Commander Rezanov
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§ The United States of America

Russia and the United States of America

At the time, when ships of James Cook were sailing near the seaside of the northwest of America, which had been already explored by Russian navigators, 13 English colonies rebelled against the English king, declared themselves the independent states. The present USA was formed. After the first congress the representatives of 13 colonies declared themselves independent from Great Britain. King George III approached Empress Catherine II with the request to send several detachments to suppress the rebellion which started in 13 colonies.

Mussin sent to Catherine II the text of a throne speech of King George III at the opening of parliament winter session in 1974. “With great regret, — it said -, we had to …notify you that rather dangerous spirit of resistance and disobedience to law unsuccessfully lasted in the province of Massachusetts Bay and in other places. It shows in other places via new and more severe cases of violence.” Military expenses of Great Britain per year reached an astronomical amount of 1 mln. pounds (now 7 mln. roubles) in those terms. The affair resulted in “a matured crisis”, the English people rushed to recruit people wherever possible, the citizens of His Majesty unwillingly went under the banners.

In May 1775 R. Ganning, an envoy in Petersburg, was instructed by the King, on his behalf and in vague terms to touch upon a sensitive issue for Great Britain. Catherine II had Panin N. expressed her commitment to help and assurance in friendship. Nikita Panin habitually emitted smiles. Perking Ganning laid his cards on the table: they need the detachment of twenty thousand soldiers for two years to dispatch in Canada. For every soldier the Exchequer was prepared to pay seven pounds sterling: an allowance by standards of the British Army. From London the diplomat was urged: “The increase in military forces is so desirable, that expenses are not important”. George III sent a letter written with his own hand to Empress.

Catherine II realized that her politeness had been taken seriously and backed down. She was not about to send her subjects to death in America and put her denial in diplomatic form: after the recent war the army needs rest, it is not human to separate soldiers from Motherland for a long time. Among his friends N. Panin was not smiling, but he said with indignation: “John Bull fancies that guineas would always get allies for him”, not understanding that one can’t equal “noble powers” and “petty German princes who are used to to fix the price the blood of their nationals and sell it for cash”. In her message Catherine II answered to George III the following:“It is not worthy and honorable for two great powers to join their strengths with the purpose to crush the nation which hadn’t any allies in its fair struggle for independence”.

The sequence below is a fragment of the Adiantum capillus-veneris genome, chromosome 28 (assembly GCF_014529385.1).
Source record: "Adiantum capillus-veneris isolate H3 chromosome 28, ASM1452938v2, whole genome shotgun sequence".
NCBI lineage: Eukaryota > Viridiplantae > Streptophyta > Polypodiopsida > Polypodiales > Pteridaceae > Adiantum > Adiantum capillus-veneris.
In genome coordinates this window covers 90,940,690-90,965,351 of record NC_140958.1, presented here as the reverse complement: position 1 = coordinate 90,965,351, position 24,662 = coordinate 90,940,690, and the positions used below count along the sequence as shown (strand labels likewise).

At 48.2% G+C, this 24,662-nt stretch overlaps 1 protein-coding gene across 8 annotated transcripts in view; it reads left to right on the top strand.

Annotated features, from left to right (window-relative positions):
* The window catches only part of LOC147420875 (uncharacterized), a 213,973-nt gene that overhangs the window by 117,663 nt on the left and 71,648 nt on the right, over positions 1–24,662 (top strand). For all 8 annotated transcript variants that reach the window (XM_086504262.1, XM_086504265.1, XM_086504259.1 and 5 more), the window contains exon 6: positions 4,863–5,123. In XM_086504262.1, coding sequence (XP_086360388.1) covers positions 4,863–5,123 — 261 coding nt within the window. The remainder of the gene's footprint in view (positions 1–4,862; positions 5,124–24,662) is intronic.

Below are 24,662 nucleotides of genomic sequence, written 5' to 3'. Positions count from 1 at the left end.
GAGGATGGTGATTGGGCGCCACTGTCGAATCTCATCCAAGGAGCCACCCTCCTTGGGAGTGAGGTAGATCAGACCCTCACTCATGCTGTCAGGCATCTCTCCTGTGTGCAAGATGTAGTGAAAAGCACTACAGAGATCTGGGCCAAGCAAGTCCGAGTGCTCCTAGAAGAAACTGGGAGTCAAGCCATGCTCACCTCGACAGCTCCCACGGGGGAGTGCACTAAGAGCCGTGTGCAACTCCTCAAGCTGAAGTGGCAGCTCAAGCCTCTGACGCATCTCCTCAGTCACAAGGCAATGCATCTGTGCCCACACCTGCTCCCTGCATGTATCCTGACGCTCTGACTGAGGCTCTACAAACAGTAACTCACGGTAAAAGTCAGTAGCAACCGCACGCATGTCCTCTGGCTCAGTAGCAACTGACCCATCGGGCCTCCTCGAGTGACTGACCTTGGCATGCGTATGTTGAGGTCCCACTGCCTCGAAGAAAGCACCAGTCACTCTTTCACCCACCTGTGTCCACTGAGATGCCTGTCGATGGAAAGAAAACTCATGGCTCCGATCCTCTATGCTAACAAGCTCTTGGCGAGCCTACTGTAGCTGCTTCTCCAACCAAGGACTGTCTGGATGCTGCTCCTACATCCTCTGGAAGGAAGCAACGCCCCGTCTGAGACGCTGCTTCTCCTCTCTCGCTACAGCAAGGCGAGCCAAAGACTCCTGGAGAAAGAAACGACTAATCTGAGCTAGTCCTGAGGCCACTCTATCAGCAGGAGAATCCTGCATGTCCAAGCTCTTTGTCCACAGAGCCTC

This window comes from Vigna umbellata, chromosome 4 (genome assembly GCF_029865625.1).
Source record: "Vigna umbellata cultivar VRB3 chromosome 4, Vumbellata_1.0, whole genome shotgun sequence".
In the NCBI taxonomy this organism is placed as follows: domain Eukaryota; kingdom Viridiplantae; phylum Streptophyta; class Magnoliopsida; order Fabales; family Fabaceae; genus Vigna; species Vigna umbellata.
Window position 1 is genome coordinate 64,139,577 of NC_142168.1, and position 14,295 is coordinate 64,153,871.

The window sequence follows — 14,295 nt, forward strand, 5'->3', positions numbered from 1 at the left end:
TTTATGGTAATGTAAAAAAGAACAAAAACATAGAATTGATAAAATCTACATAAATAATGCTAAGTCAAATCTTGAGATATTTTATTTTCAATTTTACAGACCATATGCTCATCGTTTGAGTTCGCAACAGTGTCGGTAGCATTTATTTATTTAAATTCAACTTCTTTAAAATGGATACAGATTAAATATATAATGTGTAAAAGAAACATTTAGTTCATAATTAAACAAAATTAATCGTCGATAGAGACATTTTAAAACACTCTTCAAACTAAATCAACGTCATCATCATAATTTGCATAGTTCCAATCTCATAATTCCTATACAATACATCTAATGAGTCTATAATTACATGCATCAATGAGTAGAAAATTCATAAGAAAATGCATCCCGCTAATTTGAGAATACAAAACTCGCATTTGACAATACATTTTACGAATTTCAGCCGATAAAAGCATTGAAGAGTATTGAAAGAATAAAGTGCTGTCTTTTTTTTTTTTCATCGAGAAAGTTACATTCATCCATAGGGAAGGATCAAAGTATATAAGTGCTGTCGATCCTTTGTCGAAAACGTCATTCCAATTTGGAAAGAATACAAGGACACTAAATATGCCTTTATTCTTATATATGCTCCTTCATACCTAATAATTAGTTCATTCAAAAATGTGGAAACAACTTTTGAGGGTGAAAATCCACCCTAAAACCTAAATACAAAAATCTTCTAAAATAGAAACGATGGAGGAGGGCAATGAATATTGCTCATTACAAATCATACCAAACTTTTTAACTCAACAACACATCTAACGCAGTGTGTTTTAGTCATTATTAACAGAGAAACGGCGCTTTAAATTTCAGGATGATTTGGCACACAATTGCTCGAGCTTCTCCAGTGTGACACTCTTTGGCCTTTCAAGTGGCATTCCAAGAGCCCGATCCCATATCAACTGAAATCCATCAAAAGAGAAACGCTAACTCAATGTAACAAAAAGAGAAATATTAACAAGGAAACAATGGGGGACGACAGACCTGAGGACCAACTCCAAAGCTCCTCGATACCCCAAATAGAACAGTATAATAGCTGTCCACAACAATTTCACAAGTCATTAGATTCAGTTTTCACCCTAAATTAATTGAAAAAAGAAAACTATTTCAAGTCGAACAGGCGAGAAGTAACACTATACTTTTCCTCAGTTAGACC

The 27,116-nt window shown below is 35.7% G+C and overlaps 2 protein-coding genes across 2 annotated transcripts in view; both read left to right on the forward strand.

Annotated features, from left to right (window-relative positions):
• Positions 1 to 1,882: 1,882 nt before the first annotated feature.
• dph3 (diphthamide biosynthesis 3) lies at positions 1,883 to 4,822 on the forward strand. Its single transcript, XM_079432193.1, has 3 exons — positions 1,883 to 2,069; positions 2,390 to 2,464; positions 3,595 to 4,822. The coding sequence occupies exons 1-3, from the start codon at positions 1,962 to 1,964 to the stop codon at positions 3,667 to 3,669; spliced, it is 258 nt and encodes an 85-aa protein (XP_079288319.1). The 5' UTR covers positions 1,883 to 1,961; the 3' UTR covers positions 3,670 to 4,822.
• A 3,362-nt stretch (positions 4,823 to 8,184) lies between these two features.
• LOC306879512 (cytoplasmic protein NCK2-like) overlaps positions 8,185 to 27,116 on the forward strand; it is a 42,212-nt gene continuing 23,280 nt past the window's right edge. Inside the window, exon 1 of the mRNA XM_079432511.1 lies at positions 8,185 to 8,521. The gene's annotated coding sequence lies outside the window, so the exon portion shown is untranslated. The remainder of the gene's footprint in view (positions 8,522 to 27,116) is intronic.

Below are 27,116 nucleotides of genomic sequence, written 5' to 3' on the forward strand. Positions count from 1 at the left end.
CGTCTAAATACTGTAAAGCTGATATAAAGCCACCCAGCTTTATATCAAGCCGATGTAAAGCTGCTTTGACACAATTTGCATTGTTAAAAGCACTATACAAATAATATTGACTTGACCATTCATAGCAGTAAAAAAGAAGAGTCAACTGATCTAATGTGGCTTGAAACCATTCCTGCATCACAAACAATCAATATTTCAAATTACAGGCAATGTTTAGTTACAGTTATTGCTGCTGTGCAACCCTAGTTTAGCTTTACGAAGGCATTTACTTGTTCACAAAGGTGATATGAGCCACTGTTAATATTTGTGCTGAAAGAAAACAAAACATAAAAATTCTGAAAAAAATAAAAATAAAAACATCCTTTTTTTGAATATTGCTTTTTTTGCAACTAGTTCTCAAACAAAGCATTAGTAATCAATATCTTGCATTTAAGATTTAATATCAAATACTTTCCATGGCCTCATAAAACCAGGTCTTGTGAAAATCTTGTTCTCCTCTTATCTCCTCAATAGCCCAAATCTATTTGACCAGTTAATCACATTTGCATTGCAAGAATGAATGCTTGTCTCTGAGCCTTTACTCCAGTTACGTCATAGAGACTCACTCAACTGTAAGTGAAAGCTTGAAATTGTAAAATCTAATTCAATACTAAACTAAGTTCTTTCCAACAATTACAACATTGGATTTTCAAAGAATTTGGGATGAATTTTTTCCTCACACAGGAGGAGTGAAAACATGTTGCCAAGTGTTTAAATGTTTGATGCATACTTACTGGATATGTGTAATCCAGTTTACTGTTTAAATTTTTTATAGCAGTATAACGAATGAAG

The Americans appreciated the service done to them: “We’re greatly delighted to find out on good authority, that requests and offers of Great Britain to the Russian Empress have been rejected with contempt”, — George Washington wrote.

The War for Independence of the USA was conducted both on land and at sea. The powerful British fleet that had blockaded the coast of rebellious colonies, captured trading vessels of neutral countries, including Russian ships too, and their freights were confiscated. All this looked like a piracy. In February of 1780 Catherine published the declaration on the armed neutrality. This document, become well-known, proclaimed the right of the neutral states to trade in all goods except weapon and ammunition with the states being at war. The declaration laid as the basis of codification of the international marine law. Denmark, Prussia, Austria, Portugal, the Kingdom of both Sicilies joined it, formed the league of the armed neutrality. France and Spain have recognized its principles. In the United States of America the Continental congress welcomed it, having recognized the proclaimed rules “useful, reasonable and fair”. Great Britain should reconcile silently. Russia showed the increased authority and the leading part in business of the global importance.

Americans took Catherine’s II action for their direct support. In 1782 their representative, the lawyer from Massachusetts F. Deina arrived to St. Petersburg. The Congress instruction, which he was supplied with, expressed the desire to achieve a recognition of the Empress of the independence of the United States that testified to inexperience and even naivety of just born American diplomacy. Though the Russian government did not hurry up to establish with USA the diplomatic relations, the representative from the USA received from vice-chancellor I. A. Osterman official assurance that personally he and his countrymen “who to happen to go to Russian empire on trading or other affairs”, will meet the friendly reception and protection according to international law.